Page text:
While we didn’t get to drive the actual production LEAF we did get a chance to take a spin in a Nissan Versa that carries the same powertrain. Power comes from a 107-hp electric-motor that runs on power supplied by lithium ion cells. On a full-charge, the Nissan LEAF allows for a driving range of 100 miles with a top speed of 87 mph. A full charge takes up to 8 hours on a standard 200V outlet. Buyers can opt for the DC 50kW quick-charger, which recharges the battery up to 80 percent in under 30 minutes. One tasty tidbit of information that Carlos threw out there was an upcoming Infiniti 4-passenger compact luxury car that would also utilize the same or similar powertrain along with a light commercial vehicle (we imagine badged as a Renault) and two other yet unnamed vehicles. The Leaf will be built in Nissan”s Smyrna, Tennessee plant along with its batteries. The interesting thing about how the vehicle will be sold is that the car will be available for purchase, but the batteries will be leased to the consumer. This does 2 things: 1) makes price of the Leaf more competitive with gas-engined equivalent cars and 2) structures the variable cost portion (battery lease + electricity) to be competitive with fuel costs at a projected 12,000-15,000 miles a year. As gas will only be getting more expensive, while battery technology would make batteries cheaper, this disparity will only increase. Carlos added that this leasing scheme would also future-proof the consumer from new battery technologies as they can simply trade-up to new batteries rather than being stuck with outdated technology. When asked about third party battery providers, Carlos mentioned that since Nissan would be producing its own batteries, it would not have to work to convince a 3rd provider that there is a market for the batteries in order to get them to commit to building capacity. This speeds up the process, however Nissan is open to 3rd party providers as long as those batteries meet the requirements needed.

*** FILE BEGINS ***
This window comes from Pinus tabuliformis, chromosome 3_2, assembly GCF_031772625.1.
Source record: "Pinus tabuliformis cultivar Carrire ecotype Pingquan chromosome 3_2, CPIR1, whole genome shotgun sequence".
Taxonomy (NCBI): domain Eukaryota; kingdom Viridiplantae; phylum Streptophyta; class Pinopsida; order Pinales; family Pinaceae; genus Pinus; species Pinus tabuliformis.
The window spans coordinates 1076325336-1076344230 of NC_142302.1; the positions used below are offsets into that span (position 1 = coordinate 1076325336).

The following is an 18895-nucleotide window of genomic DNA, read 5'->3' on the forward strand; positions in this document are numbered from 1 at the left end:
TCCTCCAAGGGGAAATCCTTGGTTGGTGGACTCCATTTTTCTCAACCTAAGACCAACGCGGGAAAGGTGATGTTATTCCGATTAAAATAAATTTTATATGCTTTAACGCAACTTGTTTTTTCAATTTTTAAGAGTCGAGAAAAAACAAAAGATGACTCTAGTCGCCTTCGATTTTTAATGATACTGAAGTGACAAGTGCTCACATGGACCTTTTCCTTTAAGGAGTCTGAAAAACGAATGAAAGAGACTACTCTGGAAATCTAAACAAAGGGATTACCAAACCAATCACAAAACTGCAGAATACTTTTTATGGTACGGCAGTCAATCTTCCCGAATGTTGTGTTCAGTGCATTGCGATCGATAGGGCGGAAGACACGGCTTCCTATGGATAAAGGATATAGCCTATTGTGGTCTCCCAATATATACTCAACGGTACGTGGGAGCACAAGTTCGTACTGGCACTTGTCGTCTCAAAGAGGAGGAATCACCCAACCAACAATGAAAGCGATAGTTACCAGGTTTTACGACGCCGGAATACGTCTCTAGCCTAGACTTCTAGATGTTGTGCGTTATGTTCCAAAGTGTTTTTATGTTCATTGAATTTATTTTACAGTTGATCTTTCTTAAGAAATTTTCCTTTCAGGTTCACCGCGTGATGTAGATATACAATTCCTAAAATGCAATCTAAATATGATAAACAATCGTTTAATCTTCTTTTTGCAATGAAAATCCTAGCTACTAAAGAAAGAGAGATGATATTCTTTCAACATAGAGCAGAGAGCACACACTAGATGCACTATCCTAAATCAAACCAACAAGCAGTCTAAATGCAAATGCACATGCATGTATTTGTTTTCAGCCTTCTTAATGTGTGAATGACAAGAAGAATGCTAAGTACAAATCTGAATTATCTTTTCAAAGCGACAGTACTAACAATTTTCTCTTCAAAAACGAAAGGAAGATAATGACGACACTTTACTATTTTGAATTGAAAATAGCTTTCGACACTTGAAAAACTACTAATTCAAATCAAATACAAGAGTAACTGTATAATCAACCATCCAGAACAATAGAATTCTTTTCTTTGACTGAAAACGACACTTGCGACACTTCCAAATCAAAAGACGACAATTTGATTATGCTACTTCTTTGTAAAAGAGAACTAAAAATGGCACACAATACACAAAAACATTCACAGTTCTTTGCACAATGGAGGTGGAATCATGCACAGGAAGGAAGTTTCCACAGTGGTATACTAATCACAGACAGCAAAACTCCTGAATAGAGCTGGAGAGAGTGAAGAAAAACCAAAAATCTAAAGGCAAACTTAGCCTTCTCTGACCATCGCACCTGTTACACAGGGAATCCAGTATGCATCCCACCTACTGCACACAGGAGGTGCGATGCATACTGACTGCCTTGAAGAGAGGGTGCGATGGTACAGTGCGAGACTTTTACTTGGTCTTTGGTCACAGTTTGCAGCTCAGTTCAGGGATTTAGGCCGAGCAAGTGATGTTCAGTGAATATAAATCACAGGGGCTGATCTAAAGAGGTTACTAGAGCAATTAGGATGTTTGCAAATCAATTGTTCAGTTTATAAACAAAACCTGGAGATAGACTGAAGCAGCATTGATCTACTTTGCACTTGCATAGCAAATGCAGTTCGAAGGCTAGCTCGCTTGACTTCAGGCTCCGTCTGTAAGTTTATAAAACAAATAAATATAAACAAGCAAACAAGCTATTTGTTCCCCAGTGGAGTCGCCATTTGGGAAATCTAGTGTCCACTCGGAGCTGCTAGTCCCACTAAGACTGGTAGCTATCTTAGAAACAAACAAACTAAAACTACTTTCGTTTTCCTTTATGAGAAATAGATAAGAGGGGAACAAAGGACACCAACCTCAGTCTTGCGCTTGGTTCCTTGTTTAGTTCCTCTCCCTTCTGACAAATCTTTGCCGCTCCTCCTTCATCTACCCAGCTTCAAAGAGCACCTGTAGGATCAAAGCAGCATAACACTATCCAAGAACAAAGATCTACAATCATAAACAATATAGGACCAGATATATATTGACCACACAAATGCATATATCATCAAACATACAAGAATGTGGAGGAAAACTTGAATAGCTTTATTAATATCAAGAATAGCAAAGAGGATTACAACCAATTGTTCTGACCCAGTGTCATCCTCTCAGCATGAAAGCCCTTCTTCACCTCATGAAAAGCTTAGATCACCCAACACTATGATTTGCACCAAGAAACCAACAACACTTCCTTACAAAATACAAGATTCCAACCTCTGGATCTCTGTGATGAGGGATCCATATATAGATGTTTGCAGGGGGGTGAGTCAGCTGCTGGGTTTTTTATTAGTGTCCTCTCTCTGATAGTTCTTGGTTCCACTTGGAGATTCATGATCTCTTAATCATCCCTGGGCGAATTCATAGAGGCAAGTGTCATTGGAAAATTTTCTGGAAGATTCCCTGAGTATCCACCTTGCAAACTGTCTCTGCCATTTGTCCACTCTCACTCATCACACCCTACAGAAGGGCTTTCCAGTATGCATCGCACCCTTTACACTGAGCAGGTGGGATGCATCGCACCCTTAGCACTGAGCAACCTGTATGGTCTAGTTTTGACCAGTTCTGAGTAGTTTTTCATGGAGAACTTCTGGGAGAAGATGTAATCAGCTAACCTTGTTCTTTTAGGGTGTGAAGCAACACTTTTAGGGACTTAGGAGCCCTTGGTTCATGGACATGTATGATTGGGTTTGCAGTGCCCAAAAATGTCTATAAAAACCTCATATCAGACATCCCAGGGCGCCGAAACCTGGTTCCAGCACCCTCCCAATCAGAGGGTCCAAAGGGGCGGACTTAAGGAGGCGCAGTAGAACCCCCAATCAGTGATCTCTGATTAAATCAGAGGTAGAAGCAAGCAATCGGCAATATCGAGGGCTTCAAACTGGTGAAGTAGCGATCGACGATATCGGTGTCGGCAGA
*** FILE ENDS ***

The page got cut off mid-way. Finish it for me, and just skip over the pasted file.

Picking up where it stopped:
Carlos Ghosn

The key to making the vehicle successful, according to Carlos, is being able to build the car in mass-scale. Per unit, he said, electric cars are not by nature more expensive and actually have much less components and thus less complication. However, they are dwarfed by the scale of internal combustion cars and thus cannot, at the current sales levels, compete on price. Economies of scale are paramount and thus the impetus for getting some initial critical mass for the Leaf. He envisions volumes of 500,000 cars a year worldwide once all markets are on-line. He quoted a volume level of over 10% of worldwide sales moving forward. Being that Nissan-Renault sold around 6 million some odd vehicles last year, this doesn”t seem too unreasonable and actually might be conservative.

Infrastructure is also a key need that needs to be satisfied, though David Crane was quick to point out that this should not be a chicken/egg issue where one is waiting on the other. The infrastructure and cars able to utilize that infrastructure must build together, not sequentially. To that, Patricia Monahan added that government can help build this critical mass through its use of tax incentives, etc.

From an environmental standpoint, an acceleration in volume of non-oil powered cars would be required to hit required greenhouse gas reduction targets. Especially as tailpipe emissions are still 25% worse than even coal produced electricity. What”s different now than the so-called “˜false start” we had in the early 90″s (they didn”t mention them by name, but they were of course referring to the EV1, RAV4 EV, etc.), is that the private sector (including automakers themselves) is on-board, not just being “˜forced” into it by regulation. Furthermore, and probably more importantly, there is now public support for electric cars. It is now, as they said, just forward thinkers such as academics, scientists, etc. as was the case a decade or two ago.

First Drive: Nissan Leaf EV… sort of:

– By: Kap Shah

All Photos Copyright © 2009 Jack Rosenfeld ““ egmCarTech.